1- Many basic canned goods (beans, veggies, soups, tuna, chicken) and dry-goods (oatmeal, beans, a, rice, sugar) can usually be purchased most cheaply by shopping for generic and off-brands at discount grocery stores such as ALDI. The next cheapest option is probably non-name brands at Wal-mart (Great Value and Sam's Choice are Wal-mart store brands and usually are the cheapest brand they sell). If there is an Ollie's in your area, it is worth a visit.
2- Be wary of Sam's Club and Costco. The problem is that they typically only carry name-brands that, while cheaper than you can buy the same name-brands elsewhere, are still more expensive than generic and off-brands at other stores. However, I have found some good deals on some bulk items such as 50-pound bags of rice, 10-pound bags of pintos, 4-pound boxes of salt, 13-pound bags of baking soda, and 10-pound bags of just-add-water pancake mix, among others. (These stores can also be good sources of flashlights, camping gear, first aid supplies, and other prep items, just don't assume they always have the best price - sometimes they do, sometimes they don't.)
3- Be smart in your grocery shopping. Plan ahead. Use coupons. Compare prices. Shop sales. Make a list of foods you need and stick to it with little flexibility.
4- If you are on a tight budget, don't be a food snob. Having any food to eat during an emergency is more important than having organic food to eat. Since organic food can cost anywhere from 50% to 300% more than non-organic, you might have to "settle" for the non-organic if you want to build your emergency supply. Same thing goes for name brands, which are more expensive than generic and store-brands.
5- Don't be a store snob, either. Supporting your local Mom-and-Pop store is a good idea, but to be able to afford your emergency food supplies you might have to buy much of it at ALDI, Wal-mart, and similar large chain-stores, or even online through Amazon. Just being realistic.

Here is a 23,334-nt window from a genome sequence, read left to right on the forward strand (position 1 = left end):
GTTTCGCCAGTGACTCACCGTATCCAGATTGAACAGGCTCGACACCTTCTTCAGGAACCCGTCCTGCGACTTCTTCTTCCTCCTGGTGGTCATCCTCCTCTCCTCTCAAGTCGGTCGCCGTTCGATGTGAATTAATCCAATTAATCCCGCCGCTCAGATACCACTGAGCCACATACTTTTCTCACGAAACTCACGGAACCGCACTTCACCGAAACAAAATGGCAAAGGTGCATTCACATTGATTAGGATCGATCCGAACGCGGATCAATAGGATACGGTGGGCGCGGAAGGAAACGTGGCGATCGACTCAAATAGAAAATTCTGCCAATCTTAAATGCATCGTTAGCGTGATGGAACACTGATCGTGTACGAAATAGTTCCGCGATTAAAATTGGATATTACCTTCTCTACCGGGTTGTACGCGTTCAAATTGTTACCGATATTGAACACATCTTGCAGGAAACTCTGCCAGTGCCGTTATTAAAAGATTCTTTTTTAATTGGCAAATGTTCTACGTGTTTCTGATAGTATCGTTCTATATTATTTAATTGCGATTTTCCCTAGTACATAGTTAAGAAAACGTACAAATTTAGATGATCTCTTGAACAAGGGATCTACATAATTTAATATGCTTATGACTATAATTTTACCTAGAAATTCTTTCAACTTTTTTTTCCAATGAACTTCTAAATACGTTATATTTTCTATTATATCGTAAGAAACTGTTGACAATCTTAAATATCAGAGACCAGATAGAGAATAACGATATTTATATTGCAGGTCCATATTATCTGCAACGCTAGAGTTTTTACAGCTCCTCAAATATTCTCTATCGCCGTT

6- Meat can be expensive and difficult to store over the long-term. For your emergency meals, plan on other sources for much of your protein, such as beans, rice, nuts, cereals, grains and leafy-green vegetables. For my long-term storage, I include canned meats such as tuna, salmon, and chicken. Spam, or a cheaper off-brand, might make another good meat choice for long-term storage.
7- Don't get caught up in the freeze-dried, long-term storage hype. Yes, many of these foods can store (under the right conditions) for 10 years or more. However, on a per serving basis they are way too expensive, in my opinion. I believe you can put together a 3 to 5 year supply of food using regular canned foods and dry foods for much cheaper (and with more variety and personal choice in what you're getting). But, hey, if you have several thousand dollars extra burning a hole in your pocket, and are willing to take whatever food combos the manufacturer puts together... Well, its your choice.
You might also be interested in my article Prepping 101: Finances - Get Back to Basics. It is loaded with lots of great ideas and tips on personal finance and budgeting.